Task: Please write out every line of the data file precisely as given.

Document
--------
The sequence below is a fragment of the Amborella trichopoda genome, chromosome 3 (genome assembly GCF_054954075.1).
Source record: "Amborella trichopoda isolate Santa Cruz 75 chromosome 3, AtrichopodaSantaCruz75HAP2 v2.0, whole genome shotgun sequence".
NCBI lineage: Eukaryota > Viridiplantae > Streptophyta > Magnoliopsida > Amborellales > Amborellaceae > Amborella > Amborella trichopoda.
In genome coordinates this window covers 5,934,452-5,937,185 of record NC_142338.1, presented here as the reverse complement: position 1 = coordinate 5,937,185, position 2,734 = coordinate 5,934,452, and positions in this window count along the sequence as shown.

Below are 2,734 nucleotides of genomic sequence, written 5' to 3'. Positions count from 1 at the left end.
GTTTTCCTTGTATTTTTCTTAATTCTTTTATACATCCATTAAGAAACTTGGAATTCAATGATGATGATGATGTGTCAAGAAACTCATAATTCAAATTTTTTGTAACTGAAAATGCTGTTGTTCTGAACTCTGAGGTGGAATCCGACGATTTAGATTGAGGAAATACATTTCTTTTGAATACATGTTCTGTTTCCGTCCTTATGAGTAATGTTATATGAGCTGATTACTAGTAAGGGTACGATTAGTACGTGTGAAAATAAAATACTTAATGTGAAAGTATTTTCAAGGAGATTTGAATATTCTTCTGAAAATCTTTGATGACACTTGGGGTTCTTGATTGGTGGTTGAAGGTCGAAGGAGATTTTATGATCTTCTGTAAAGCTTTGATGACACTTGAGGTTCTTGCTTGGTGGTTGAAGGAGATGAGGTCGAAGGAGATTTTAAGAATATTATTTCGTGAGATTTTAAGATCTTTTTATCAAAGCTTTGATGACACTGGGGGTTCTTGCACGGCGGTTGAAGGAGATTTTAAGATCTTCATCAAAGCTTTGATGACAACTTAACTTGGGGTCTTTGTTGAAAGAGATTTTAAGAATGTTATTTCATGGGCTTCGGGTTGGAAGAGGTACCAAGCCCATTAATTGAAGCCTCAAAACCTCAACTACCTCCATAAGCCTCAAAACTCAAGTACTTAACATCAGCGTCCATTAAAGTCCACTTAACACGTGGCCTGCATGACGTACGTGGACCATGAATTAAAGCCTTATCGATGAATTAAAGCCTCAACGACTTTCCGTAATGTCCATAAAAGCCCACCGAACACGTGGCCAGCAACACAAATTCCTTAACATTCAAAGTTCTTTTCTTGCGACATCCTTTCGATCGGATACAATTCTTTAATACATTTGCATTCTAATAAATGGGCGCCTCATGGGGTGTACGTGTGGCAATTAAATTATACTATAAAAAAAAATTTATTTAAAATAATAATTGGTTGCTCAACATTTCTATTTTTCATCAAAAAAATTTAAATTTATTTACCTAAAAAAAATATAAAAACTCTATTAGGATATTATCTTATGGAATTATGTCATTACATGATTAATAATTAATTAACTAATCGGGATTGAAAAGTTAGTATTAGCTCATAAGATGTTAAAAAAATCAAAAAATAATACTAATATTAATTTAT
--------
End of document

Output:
The sequence below is a fragment of the Amborella trichopoda genome, chromosome 3 (genome assembly GCF_054954075.1).
Source record: "Amborella trichopoda isolate Santa Cruz 75 chromosome 3, AtrichopodaSantaCruz75HAP2 v2.0, whole genome shotgun sequence".
NCBI lineage: Eukaryota > Viridiplantae > Streptophyta > Magnoliopsida > Amborellales > Amborellaceae > Amborella > Amborella trichopoda.
In genome coordinates this window covers 5,934,452-5,937,185 of record NC_142338.1, presented here as the reverse complement: position 1 = coordinate 5,937,185, position 2,734 = coordinate 5,934,452, and positions in this window count along the sequence as shown.

Below are 2,734 nucleotides of genomic sequence, written 5' to 3'. Positions count from 1 at the left end.
GTTTTCCTTGTATTTTTCTTAATTCTTTTATACATCCATTAAGAAACTTGGAATTCAATGATGATGATGATGTGTCAAGAAACTCATAATTCAAATTTTTTGTAACTGAAAATGCTGTTGTTCTGAACTCTGAGGTGGAATCCGACGATTTAGATTGAGGAAATACATTTCTTTTGAATACATGTTCTGTTTCCGTCCTTATGAGTAATGTTATATGAGCTGATTACTAGTAAGGGTACGATTAGTACGTGTGAAAATAAAATACTTAATGTGAAAGTATTTTCAAGGAGATTTGAATATTCTTCTGAAAATCTTTGATGACACTTGGGGTTCTTGATTGGTGGTTGAAGGTCGAAGGAGATTTTATGATCTTCTGTAAAGCTTTGATGACACTTGAGGTTCTTGCTTGGTGGTTGAAGGAGATGAGGTCGAAGGAGATTTTAAGAATATTATTTCGTGAGATTTTAAGATCTTTTTATCAAAGCTTTGATGACACTGGGGGTTCTTGCACGGCGGTTGAAGGAGATTTTAAGATCTTCATCAAAGCTTTGATGACAACTTAACTTGGGGTCTTTGTTGAAAGAGATTTTAAGAATGTTATTTCATGGGCTTCGGGTTGGAAGAGGTACCAAGCCCATTAATTGAAGCCTCAAAACCTCAACTACCTCCATAAGCCTCAAAACTCAAGTACTTAACATCAGCGTCCATTAAAGTCCACTTAACACGTGGCCTGCATGACGTACGTGGACCATGAATTAAAGCCTTATCGATGAATTAAAGCCTCAACGACTTTCCGTAATGTCCATAAAAGCCCACCGAACACGTGGCCAGCAACACAAATTCCTTAACATTCAAAGTTCTTTTCTTGCGACATCCTTTCGATCGGATACAATTCTTTAATACATTTGCATTCTAATAAATGGGCGCCTCATGGGGTGTACGTGTGGCAATTAAATTATACTATAAAAAAAAATTTATTTAAAATAATAATTGGTTGCTCAACATTTCTATTTTTCATCAAAAAAATTTAAATTTATTTACCTAAAAAAAATATAAAAACTCTATTAGGATATTATCTTATGGAATTATGTCATTACATGATTAATAATTAATTAACTAATCGGGATTGAAAAGTTAGTATTAGCTCATAAGATGTTAAAAAAATCAAAAAATAATACTAATATTAATTTAT